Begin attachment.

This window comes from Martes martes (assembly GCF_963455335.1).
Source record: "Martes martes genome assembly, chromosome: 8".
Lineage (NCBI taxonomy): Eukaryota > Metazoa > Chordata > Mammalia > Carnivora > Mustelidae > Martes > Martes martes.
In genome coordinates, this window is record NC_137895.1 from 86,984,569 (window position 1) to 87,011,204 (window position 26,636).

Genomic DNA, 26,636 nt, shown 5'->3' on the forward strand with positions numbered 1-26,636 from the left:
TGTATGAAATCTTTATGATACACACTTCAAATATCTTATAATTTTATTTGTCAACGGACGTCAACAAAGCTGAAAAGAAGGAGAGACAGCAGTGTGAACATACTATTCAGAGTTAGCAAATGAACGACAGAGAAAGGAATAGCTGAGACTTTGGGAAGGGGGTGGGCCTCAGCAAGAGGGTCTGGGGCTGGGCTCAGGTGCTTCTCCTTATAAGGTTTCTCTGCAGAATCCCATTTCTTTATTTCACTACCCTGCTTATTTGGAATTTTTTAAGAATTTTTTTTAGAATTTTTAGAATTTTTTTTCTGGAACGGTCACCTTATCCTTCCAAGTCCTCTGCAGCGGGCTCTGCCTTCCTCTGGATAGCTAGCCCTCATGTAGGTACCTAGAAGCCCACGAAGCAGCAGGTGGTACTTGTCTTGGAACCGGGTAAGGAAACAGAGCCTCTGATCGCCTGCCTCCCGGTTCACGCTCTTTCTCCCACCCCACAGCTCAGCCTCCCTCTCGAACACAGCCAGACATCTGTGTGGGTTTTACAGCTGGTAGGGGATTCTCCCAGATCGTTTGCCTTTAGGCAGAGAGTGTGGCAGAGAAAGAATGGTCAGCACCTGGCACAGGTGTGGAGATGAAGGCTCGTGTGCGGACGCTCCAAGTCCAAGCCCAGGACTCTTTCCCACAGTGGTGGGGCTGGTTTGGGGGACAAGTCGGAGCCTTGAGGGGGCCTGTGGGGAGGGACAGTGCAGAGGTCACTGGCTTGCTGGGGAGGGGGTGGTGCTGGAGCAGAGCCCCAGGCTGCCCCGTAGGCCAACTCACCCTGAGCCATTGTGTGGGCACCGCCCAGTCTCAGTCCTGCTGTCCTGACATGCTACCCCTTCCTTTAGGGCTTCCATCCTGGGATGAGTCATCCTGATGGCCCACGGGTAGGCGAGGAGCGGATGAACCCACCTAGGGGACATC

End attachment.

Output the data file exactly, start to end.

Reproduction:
This window comes from Martes martes (assembly GCF_963455335.1).
Source record: "Martes martes genome assembly, chromosome: 8".
Lineage (NCBI taxonomy): Eukaryota > Metazoa > Chordata > Mammalia > Carnivora > Mustelidae > Martes > Martes martes.
In genome coordinates, this window is record NC_137895.1 from 86,984,569 (window position 1) to 87,011,204 (window position 26,636).

Genomic DNA, 26,636 nt, shown 5'->3' on the forward strand with positions numbered 1-26,636 from the left:
TGTATGAAATCTTTATGATACACACTTCAAATATCTTATAATTTTATTTGTCAACGGACGTCAACAAAGCTGAAAAGAAGGAGAGACAGCAGTGTGAACATACTATTCAGAGTTAGCAAATGAACGACAGAGAAAGGAATAGCTGAGACTTTGGGAAGGGGGTGGGCCTCAGCAAGAGGGTCTGGGGCTGGGCTCAGGTGCTTCTCCTTATAAGGTTTCTCTGCAGAATCCCATTTCTTTATTTCACTACCCTGCTTATTTGGAATTTTTTAAGAATTTTTTTTAGAATTTTTAGAATTTTTTTTCTGGAACGGTCACCTTATCCTTCCAAGTCCTCTGCAGCGGGCTCTGCCTTCCTCTGGATAGCTAGCCCTCATGTAGGTACCTAGAAGCCCACGAAGCAGCAGGTGGTACTTGTCTTGGAACCGGGTAAGGAAACAGAGCCTCTGATCGCCTGCCTCCCGGTTCACGCTCTTTCTCCCACCCCACAGCTCAGCCTCCCTCTCGAACACAGCCAGACATCTGTGTGGGTTTTACAGCTGGTAGGGGATTCTCCCAGATCGTTTGCCTTTAGGCAGAGAGTGTGGCAGAGAAAGAATGGTCAGCACCTGGCACAGGTGTGGAGATGAAGGCTCGTGTGCGGACGCTCCAAGTCCAAGCCCAGGACTCTTTCCCACAGTGGTGGGGCTGGTTTGGGGGACAAGTCGGAGCCTTGAGGGGGCCTGTGGGGAGGGACAGTGCAGAGGTCACTGGCTTGCTGGGGAGGGGGTGGTGCTGGAGCAGAGCCCCAGGCTGCCCCGTAGGCCAACTCACCCTGAGCCATTGTGTGGGCACCGCCCAGTCTCAGTCCTGCTGTCCTGACATGCTACCCCTTCCTTTAGGGCTTCCATCCTGGGATGAGTCATCCTGATGGCCCACGGGTAGGCGAGGAGCGGATGAACCCACCTAGGGGACATC